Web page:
- Jam or commandeer: Electronic attacks against potential threats are nothing new in the military world. But what would be new is creating a control-signal jamming device that is portable and affordable. This jammer could then disable a threatening drone and essentially sever the link between it and the operator. Similarly, commandeering a drone could be achieved by hacking into the operating system to wrest control from the user.
- Capture: Imagine a team (or even a swarm) of drones working in tandem to capture a rogue drone using a net or some other restraint. The drones could then safely transport the offending system to another location, where it could be examined or destroyed. Given the degree of coordination required, greater autonomy for drones will likely be needed to pull off this capability.
- Block: The concept of geofencing — programming drones to avoid electronic “walls” — has been around for a while. In fact, people can enter into a “do not fly” list the address of their own home or business. DJI, the world’s largest provider of commercial drones, has chosen to program its systems to avoid certain areas. With potential threats only increasing, this should be a mandatory feature for all drones, and should include automatic downloads of updates. This is not a hard technology problem to solve, but both consumers and providers need to be committed to it.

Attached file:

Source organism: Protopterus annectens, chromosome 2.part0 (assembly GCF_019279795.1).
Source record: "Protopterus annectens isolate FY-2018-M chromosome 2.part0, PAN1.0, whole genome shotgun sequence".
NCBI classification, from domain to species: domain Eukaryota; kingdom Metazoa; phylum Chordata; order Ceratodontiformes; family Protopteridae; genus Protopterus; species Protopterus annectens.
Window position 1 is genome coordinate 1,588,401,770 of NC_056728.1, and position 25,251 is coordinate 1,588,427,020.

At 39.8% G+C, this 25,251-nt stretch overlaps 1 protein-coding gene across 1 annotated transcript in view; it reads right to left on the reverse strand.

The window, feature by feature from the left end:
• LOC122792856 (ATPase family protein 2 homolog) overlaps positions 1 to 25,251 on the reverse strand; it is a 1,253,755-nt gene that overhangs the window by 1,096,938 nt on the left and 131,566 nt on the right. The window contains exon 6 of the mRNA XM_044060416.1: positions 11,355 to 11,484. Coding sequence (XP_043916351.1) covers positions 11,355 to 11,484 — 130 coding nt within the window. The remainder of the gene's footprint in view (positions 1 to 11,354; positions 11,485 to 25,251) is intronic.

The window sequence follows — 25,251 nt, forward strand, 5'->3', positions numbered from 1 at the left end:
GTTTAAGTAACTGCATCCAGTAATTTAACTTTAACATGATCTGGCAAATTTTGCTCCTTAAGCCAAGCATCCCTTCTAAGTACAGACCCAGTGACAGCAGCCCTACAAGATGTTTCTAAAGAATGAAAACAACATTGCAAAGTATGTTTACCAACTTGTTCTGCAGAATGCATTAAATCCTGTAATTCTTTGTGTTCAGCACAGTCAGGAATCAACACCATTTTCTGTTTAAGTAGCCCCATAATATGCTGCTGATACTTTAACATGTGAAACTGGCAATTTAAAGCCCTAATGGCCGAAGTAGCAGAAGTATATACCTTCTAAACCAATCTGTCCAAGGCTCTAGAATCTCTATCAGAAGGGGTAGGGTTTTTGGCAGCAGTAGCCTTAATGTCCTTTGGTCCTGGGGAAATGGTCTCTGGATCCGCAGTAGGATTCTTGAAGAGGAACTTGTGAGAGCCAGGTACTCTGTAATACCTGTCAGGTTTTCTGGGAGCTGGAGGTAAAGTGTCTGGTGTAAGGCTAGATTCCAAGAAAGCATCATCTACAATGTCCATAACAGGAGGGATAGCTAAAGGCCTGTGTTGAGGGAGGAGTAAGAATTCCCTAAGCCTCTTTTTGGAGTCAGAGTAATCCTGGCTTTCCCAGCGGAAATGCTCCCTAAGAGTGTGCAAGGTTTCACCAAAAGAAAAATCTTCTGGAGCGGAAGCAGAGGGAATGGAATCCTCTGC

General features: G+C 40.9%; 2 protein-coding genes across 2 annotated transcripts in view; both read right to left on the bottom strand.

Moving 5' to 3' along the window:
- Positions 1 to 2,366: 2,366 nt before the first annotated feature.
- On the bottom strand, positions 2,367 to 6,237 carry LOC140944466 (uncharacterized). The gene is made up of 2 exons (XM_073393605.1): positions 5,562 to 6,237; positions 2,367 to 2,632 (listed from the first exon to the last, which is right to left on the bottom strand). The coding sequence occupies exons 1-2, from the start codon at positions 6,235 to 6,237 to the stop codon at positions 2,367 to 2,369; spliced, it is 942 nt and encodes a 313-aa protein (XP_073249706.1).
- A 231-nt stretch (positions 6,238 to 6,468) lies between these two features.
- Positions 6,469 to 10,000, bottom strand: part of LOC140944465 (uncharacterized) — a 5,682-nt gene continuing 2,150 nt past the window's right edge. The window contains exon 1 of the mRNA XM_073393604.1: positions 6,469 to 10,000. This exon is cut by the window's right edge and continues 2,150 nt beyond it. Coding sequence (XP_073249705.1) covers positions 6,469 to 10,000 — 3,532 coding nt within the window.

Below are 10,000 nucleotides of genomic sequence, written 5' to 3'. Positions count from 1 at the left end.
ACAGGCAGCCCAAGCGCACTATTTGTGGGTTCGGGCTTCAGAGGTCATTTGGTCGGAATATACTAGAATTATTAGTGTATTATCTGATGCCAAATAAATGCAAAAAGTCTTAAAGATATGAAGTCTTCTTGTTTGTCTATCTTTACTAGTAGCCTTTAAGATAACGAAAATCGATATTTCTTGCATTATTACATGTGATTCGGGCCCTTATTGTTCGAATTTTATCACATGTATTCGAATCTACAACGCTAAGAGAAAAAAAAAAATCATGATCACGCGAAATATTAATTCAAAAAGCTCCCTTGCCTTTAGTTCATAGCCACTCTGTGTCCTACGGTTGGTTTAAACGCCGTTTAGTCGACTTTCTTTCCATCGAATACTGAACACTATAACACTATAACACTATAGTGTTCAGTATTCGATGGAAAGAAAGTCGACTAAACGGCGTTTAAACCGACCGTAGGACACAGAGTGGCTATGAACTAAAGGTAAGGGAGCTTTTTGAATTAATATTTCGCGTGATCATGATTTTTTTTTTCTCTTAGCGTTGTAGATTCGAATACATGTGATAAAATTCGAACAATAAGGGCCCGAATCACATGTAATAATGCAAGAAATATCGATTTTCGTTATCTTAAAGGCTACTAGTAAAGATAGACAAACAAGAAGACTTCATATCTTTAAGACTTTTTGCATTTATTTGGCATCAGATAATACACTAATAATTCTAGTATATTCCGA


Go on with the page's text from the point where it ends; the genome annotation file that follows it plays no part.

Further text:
Now is the time to take the lead on developing these technologies. Waiting around for official guidance from the Federal Aviation Administration is a mistake. Federal regulations continue to lag the proliferation and advancement of quadcopters and other easy-to-fly civilian drones. The laws will eventually catch up, but for a business to lead the pack on counter-drone technologies, they must start the development process now rather than let someone else define the solution.
Countering drones is a small-scale but high-impact problem posed by a disruptive civilian technology — something perhaps best both addressed inside and outside the Beltway. Just as the aerospace sector’s roots are in California, the unmanned age will continue to leverage technologies borne of Silicon Valley and its environs. Amazon, Google and other tech giants are intently exploring aerial drones, raising the level of potential competition in one of the most dynamic and disruptive corners of the aerospace industry.
Whether this expected proliferation of drones is a commercial, economic and technological success or not will depend on new counter-drone technologies that introduce levels of safety and confidence not seen today. The best view of effective counter-drone advances will not be from Washington, but from stadium seats where fans are simply focused on enjoying the game — not the skies overhead.